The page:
Citations

Citations to this article as recorded by  
  • Prescribing patterns of adjunctive therapy for the treatment of type 1 diabetes mellitus among Australian endocrinologists
    Patrice Forner, Jennifer Snaith, Jerry R. Greenfield
    Internal Medicine Journal.2024; 54(5): 779.     CrossRef
  • Dioscin: Therapeutic potential for diabetes and complications
    Haoyang Gao, Ze Wang, Danlin Zhu, Linlin Zhao, Weihua Xiao
    Biomedicine & Pharmacotherapy.2024; 170: 116051.     CrossRef
  • The Impact of Body Mass Index, Residual Beta Cell Function and Estimated Glucose Disposal Rate on the Development of Double Diabetes and Microvascular Complications in Patients With Type 1 Diabetes Mellitus
    Rameez Raja Bhagadurshah, Subbiah Eagappan, Raghavan Kasthuri Santharam, Sridhar Subbiah
    Cureus.2023;[Epub]     CrossRef
  • Type 1 diabetes glycemic management: Insulin therapy, glucose monitoring, and automation
    Bruce A. Perkins, Jennifer L. Sherr, Chantal Mathieu
    Science.2021; 373(6554): 522.     CrossRef
  • Current Advances of Artificial Pancreas Systems: A Comprehensive Review of the Clinical Evidence
    Sun Joon Moon, Inha Jung, Cheol-Young Park
    Diabetes & Metabolism Journal.2021; 45(6): 813.     CrossRef
Original Article
Drug/Regimen
Efficacy and Safety of Treatment with Quadruple Oral Hypoglycemic Agents in Uncontrolled Type 2 Diabetes Mellitus: A Multi-Center, Retrospective, Observational Study
Jun Sung Moon, Sunghwan Suh, Sang Soo Kim, Heung Yong Jin, Jeong Mi Kim, Min Hee Jang, Kyung Ae Lee, Ju Hyung Lee, Seung Min Chung, Young Sang Lyu, Jin Hwa Kim, Sang Yong Kim, Jung Eun Jang, Tae Nyun Kim, Sung Woo Kim, Eonju Jeon, Nan Hee Cho, Mi-Kyung Kim, Hye Soon Kim, Il Seong Nam-Goong, Eun Sook Kim, Jin Ook Chung, Dong-Hyeok Cho, Chang Won Lee, Young Il Kim, Dong Jin Chung, Kyu Chang Won, In Joo Kim, Tae Sun Park, Duk Kyu Kim, Hosang Shon
Diabetes Metab J. 2021;45(5):675-683.   Published online August 12, 2020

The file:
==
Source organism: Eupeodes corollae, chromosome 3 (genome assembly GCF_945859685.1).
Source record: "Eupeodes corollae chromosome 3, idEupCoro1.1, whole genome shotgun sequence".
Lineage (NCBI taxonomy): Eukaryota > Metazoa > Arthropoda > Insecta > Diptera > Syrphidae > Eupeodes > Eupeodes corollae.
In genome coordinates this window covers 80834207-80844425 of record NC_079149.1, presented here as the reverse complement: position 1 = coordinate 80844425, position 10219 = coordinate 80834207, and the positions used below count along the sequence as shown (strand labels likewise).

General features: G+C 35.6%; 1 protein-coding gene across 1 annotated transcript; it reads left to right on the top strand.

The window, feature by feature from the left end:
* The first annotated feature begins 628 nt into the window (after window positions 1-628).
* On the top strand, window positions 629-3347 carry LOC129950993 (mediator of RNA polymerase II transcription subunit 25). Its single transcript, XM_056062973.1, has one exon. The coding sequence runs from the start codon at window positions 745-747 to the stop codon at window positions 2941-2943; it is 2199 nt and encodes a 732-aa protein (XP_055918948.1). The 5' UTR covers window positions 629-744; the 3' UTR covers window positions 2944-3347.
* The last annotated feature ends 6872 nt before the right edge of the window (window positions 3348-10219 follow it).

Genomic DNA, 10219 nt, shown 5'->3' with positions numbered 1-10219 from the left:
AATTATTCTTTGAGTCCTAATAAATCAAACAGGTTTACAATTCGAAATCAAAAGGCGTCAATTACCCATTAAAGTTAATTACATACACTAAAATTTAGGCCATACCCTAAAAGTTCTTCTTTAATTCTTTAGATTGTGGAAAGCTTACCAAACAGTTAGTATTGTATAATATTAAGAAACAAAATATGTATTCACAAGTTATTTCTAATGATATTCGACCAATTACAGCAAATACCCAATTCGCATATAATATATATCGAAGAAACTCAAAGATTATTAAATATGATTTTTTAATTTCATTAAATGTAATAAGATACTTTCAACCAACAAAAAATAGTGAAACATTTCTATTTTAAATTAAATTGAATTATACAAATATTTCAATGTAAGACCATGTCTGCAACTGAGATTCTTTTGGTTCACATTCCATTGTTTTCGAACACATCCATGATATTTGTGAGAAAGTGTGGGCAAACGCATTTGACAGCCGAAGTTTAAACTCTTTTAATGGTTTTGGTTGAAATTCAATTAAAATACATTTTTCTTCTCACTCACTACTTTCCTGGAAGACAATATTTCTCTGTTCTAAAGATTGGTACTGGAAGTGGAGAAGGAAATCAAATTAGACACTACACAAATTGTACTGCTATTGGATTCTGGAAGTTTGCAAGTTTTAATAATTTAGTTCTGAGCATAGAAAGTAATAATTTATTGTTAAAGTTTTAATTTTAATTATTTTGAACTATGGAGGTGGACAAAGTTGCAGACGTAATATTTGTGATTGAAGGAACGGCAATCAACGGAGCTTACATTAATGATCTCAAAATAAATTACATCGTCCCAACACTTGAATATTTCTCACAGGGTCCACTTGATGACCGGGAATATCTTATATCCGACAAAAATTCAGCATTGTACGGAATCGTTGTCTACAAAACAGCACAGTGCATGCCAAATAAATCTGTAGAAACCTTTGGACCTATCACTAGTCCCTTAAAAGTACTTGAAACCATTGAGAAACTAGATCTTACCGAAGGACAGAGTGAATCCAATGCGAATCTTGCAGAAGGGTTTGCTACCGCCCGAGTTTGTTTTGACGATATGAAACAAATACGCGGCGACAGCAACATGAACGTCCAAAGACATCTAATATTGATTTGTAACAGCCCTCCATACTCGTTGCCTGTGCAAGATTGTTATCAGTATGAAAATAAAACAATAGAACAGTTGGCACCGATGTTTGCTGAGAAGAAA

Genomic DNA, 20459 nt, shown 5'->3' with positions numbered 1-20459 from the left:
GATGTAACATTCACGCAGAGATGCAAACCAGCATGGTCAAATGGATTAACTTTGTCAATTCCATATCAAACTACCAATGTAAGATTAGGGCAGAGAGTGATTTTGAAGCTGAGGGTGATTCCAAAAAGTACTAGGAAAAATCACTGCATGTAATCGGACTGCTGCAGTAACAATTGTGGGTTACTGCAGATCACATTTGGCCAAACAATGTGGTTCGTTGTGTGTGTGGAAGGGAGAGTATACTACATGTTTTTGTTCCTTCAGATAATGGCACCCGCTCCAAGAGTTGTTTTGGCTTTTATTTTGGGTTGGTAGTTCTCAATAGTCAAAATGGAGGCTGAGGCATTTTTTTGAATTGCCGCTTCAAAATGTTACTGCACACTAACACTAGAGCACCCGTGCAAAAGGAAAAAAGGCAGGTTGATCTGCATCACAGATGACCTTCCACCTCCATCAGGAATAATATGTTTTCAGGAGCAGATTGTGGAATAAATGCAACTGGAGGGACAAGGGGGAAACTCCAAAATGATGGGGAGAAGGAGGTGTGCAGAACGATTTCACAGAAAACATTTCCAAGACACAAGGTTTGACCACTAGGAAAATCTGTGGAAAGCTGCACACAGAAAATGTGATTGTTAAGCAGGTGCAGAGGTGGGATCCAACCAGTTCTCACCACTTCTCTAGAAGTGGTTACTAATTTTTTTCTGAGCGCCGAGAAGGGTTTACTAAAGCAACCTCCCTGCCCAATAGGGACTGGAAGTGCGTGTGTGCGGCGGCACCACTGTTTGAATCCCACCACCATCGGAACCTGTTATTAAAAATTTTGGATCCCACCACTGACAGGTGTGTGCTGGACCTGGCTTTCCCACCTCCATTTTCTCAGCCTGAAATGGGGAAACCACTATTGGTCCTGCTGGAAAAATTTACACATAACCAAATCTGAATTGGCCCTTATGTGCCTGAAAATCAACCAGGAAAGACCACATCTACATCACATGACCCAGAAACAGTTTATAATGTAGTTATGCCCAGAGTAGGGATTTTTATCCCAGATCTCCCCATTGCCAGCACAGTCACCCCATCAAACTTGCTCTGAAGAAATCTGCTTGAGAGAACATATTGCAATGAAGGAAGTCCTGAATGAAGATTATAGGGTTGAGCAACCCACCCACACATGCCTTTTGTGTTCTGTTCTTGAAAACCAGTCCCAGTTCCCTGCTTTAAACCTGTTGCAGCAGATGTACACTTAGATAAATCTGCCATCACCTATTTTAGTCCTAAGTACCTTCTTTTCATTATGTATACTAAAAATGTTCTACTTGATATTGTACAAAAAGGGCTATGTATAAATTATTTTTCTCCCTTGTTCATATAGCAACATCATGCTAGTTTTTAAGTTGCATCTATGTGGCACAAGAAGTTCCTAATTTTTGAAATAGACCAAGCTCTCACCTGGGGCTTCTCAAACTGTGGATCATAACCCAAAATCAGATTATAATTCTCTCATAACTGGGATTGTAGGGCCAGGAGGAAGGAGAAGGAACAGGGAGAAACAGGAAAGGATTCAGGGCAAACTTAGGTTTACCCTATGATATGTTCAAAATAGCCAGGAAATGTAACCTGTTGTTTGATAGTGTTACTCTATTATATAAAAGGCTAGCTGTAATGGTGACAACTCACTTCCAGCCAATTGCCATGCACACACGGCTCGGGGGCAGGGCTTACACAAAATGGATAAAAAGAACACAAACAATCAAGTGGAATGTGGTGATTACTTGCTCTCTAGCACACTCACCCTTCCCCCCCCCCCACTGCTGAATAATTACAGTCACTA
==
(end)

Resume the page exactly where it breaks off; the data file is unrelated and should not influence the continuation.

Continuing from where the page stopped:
DOI: https://doi.org/10.4093/dmj.2020.0107
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Graphical AbstractGraphical Abstract AbstractAbstract PDFSupplementary MaterialPubReader   ePub   
Background

Only few studies have shown the efficacy and safety of glucose-control strategies using the quadruple drug combination. Therefore, the aim of the present study was to investigate the usefulness of the quadruple combination therapy with oral hypoglycemic agents (OHAs) in patients with uncontrolled type 2 diabetes mellitus (T2DM).

Methods

From March 2014 to December 2018, data of patients with T2DM, who were treated with quadruple hypoglycemic medications for over 12 months in 11 hospitals in South Korea, were reviewed retrospectively. We compared glycosylated hemoglobin (HbA1c) levels before and 12 months after quadruple treatment with OHAs. The safety, maintenance rate, and therapeutic patterns after failure of the quadruple therapy were also evaluated.

Results

In total, 357 patients were enrolled for quadruple OHA therapy, and the baseline HbA1c level was 9.0%±1.3% (74.9±14.1 mmol/mol). After 12 months, 270 patients (75.6%) adhered to the quadruple therapy and HbA1c was significantly reduced from 8.9%±1.2% to 7.8%±1.3% (mean change, −1.1%±1.2%; P<0.001). The number of patients with HbA1c <7% increased significantly from 5 to 68 (P<0.005). In addition, lipid profiles and liver enzyme levels were also improved whereas no changes in body weight. There was no significant safety issue in patients treated with quadruple OHA therapy.

Conclusion